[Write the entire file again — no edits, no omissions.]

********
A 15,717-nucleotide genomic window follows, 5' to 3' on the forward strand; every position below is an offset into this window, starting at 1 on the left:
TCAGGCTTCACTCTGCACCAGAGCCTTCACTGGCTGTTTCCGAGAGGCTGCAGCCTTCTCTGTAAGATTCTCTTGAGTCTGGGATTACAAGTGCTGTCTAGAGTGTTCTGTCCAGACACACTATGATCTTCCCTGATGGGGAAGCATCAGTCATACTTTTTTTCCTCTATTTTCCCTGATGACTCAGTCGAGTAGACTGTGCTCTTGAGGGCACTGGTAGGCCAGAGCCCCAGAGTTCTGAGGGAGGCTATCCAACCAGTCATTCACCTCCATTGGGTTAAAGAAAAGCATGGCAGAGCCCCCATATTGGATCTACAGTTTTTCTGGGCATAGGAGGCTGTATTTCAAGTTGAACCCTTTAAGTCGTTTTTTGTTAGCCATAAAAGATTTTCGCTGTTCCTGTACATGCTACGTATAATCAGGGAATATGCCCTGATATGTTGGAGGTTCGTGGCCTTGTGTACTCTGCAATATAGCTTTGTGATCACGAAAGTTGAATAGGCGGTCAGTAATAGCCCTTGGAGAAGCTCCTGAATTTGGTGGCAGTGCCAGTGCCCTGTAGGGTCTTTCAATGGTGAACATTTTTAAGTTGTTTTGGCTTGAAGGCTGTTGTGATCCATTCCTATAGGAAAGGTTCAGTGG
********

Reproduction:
A 15,717-nucleotide genomic window follows, 5' to 3' on the forward strand; every position below is an offset into this window, starting at 1 on the left:
TCAGGCTTCACTCTGCACCAGAGCCTTCACTGGCTGTTTCCGAGAGGCTGCAGCCTTCTCTGTAAGATTCTCTTGAGTCTGGGATTACAAGTGCTGTCTAGAGTGTTCTGTCCAGACACACTATGATCTTCCCTGATGGGGAAGCATCAGTCATACTTTTTTTCCTCTATTTTCCCTGATGACTCAGTCGAGTAGACTGTGCTCTTGAGGGCACTGGTAGGCCAGAGCCCCAGAGTTCTGAGGGAGGCTATCCAACCAGTCATTCACCTCCATTGGGTTAAAGAAAAGCATGGCAGAGCCCCCATATTGGATCTACAGTTTTTCTGGGCATAGGAGGCTGTATTTCAAGTTGAACCCTTTAAGTCGTTTTTTGTTAGCCATAAAAGATTTTCGCTGTTCCTGTACATGCTACGTATAATCAGGGAATATGCCCTGATATGTTGGAGGTTCGTGGCCTTGTGTACTCTGCAATATAGCTTTGTGATCACGAAAGTTGAATAGGCGGTCAGTAATAGCCCTTGGAGAAGCTCCTGAATTTGGTGGCAGTGCCAGTGCCCTGTAGGGTCTTTCAATGGTGAACATTTTTAAGTTGTTTTGGCTTGAAGGCTGTTGTGATCCATTCCTATAGGAAAGGTTCAGTGG